The half time interviews on the pitch couldn’t have been more different. First lovely Rene Gilmartin appeared with his wife, Emma, talking about the Ross Nugent foundation http://rossnugentfoundation.ie/ which was set up in memory of Emma’s brother, who died at the tragically young age of 18, with the aim of helping cancer sufferers and their families at the hospital where he was treated.
The next to make an appearance was Ross Jenkins. When asked what it was like to step on to the grass of the Vicarage Road pitch again his response was, “I don’t remember the grass being this good.” He also said how poor he had been when he first broke into the Watford team but hoped that he had done all right in the end. I think the reaction of the crowd assured him that he had. He was accompanied by his grandson who had come over from Spain to watch some Premier League football. Sadly the first half was enough to give the poor child nightmares.
Buoyed by the goal, Liverpool started the second half really well. The first chance came from a Milner free kick from the edge of the area which was saved by Gomes. The Watford keeper was in action again soon after as Origi tried a shot from distance, but Gomes was able to push it round the post for a corner. The Belgian threatened again, breaking into the box to shoot, but Gomes again made the save. Watford had been on the back foot for the first 20 minutes of the second half, so it was a relief to see them on the attack. When Janmaat beat Clyne on the wing, he appeared in two minds about what to do next. In the end he hit a decent cross, but it was easily gathered by Mignolet. Watford came close to an equaliser as an Amrabat shot was blocked, the ball fell to Capoue outside the area who hit a lovely dipping shot that Mignolet did well to tip over the bar. Sadly the referee appreciated neither the shot nor the save as he awarded a goal kick instead of a corner. This infuriated Capoue, who was booked for his protests. Amrabat threatened again, this time with a cross that was gathered by Mignolet. Mazzarri’s second substitution came on 72 minutes with Success replacing Capoue. Janmaat had a great chance to equalize as he surprised Mignolet with a shot that the Liverpool keeper was just able to keep it out. There was a rash of late substitutions as Origi and Lallana (who was a sub himself) made way for Sturridge and Klaven for the visitors and Okaka replaced Amrabat for the home side. In the 90th minute, Liverpool had a great chance to seal the victory when Sturridge shot from the edge of the box but, yet again, Gomes kept it out. Watford could have won a point in time added on as Prödl volleyed goalwards but his shot cannoned off the crossbar and the visitors left with all three points.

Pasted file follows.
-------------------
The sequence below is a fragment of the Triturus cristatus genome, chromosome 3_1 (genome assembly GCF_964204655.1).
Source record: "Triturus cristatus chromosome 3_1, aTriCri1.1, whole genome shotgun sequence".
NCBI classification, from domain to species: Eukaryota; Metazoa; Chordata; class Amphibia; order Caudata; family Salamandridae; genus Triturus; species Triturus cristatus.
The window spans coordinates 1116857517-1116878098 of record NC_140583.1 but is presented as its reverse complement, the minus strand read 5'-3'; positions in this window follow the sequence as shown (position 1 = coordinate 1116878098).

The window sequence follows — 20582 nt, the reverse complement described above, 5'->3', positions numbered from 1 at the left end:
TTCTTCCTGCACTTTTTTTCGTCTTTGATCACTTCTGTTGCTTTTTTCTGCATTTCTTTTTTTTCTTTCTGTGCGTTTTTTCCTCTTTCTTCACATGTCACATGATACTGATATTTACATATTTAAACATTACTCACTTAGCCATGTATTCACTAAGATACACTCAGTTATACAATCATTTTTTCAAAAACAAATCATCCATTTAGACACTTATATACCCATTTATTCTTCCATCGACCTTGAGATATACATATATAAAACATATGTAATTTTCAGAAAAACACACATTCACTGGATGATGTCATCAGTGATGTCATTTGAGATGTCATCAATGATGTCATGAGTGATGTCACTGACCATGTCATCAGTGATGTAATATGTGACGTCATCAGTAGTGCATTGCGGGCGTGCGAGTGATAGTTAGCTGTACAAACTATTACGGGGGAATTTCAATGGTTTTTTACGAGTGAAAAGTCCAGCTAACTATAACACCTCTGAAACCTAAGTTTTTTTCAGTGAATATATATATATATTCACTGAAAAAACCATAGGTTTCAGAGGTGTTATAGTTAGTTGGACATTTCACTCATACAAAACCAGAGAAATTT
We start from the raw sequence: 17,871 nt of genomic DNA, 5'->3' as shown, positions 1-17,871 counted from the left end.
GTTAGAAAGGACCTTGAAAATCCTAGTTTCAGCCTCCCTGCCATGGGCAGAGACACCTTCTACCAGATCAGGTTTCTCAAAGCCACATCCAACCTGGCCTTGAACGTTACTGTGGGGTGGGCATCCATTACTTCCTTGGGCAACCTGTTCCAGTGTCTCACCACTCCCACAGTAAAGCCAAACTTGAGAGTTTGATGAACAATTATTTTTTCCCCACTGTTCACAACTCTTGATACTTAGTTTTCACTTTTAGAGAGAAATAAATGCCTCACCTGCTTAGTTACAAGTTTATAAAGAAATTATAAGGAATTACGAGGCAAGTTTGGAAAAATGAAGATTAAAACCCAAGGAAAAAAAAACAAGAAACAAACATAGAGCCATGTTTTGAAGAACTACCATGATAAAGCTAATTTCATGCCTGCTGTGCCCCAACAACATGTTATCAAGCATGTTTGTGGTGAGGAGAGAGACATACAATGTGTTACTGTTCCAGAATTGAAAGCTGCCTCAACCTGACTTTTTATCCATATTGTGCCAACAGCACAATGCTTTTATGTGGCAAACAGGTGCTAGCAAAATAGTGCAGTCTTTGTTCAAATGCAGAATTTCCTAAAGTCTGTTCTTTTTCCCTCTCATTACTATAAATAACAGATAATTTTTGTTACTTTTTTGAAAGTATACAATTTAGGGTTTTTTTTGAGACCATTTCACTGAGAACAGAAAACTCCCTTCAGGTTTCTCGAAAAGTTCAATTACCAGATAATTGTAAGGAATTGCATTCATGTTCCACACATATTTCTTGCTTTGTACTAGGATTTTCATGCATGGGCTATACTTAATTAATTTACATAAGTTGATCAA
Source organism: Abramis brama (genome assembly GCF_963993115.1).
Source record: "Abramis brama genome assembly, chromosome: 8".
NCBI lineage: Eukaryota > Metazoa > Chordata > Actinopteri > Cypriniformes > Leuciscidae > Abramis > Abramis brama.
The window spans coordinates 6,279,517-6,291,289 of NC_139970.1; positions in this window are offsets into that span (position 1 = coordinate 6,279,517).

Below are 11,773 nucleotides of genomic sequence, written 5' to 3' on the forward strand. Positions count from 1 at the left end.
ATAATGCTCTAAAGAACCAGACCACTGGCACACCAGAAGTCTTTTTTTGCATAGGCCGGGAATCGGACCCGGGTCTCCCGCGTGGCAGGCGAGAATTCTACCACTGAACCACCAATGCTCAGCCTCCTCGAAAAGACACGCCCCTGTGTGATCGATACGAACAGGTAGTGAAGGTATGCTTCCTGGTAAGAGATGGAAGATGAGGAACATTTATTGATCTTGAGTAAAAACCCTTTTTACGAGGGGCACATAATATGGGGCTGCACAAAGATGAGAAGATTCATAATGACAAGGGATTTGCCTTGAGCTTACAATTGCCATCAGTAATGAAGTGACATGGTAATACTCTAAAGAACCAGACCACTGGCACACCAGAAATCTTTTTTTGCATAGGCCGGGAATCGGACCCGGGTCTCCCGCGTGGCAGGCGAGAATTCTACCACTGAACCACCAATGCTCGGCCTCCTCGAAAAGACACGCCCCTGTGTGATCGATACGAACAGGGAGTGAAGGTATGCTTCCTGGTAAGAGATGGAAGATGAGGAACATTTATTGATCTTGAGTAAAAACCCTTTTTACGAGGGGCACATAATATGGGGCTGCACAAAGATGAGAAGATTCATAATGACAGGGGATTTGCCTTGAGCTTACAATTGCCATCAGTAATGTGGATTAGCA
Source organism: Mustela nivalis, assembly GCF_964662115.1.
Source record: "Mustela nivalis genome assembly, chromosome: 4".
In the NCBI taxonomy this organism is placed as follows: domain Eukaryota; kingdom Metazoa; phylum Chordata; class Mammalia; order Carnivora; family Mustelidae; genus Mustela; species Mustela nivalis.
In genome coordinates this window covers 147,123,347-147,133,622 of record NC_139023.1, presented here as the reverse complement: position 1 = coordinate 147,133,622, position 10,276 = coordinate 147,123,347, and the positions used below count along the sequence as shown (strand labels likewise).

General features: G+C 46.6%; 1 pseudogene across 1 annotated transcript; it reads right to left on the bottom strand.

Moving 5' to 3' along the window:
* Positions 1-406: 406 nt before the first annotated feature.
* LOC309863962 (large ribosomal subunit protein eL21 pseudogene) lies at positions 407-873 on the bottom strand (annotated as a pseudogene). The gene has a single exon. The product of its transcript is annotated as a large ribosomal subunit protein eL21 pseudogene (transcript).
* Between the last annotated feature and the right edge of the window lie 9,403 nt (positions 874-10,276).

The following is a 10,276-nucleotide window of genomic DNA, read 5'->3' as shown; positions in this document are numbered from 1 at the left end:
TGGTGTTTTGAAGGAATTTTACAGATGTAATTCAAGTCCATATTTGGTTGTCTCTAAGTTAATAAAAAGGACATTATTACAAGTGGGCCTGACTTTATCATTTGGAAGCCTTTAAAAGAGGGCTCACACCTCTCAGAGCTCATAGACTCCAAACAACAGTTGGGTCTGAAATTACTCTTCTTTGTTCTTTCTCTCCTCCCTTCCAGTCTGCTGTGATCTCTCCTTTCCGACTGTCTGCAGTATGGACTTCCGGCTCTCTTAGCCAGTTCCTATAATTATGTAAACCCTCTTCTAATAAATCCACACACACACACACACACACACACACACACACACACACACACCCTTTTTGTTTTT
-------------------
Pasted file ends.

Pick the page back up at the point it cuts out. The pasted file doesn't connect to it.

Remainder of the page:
The post-game reaction was very mixed. Some had enjoyed the game and were happy enough with a narrow defeat, particularly as the goal was an unstoppable strike. Others, as has often been the case of late, were frustrated with Mazzarri’s defensive tactics arguing that, given Liverpool’s inconsistency, this may well have been our last chance to gain points this season so we should have been trying to win the game. I think that is doing Liverpool something of a disservice given their lofty position in the table. My position fell somewhere between the two, certainly an attacking end to the game goes a long way to sending me home happy, but it also makes me wonder why we can’t take that approach earlier in the game. Having been brought up on GT’s brand of football where the aim was to score more than the opposition, I hate to see teams set up to stifle play. So, as the season winds down, I can’t help feeling rather sad that, despite having spent most of the season comfortably clear of the relegation zone, a large proportion of our fans are both bored and frustrated. I wonder whether this would still be the case if Mazzarri’s approach to games was more attacking or is this what mid-table obscurity in the Premier League feels like?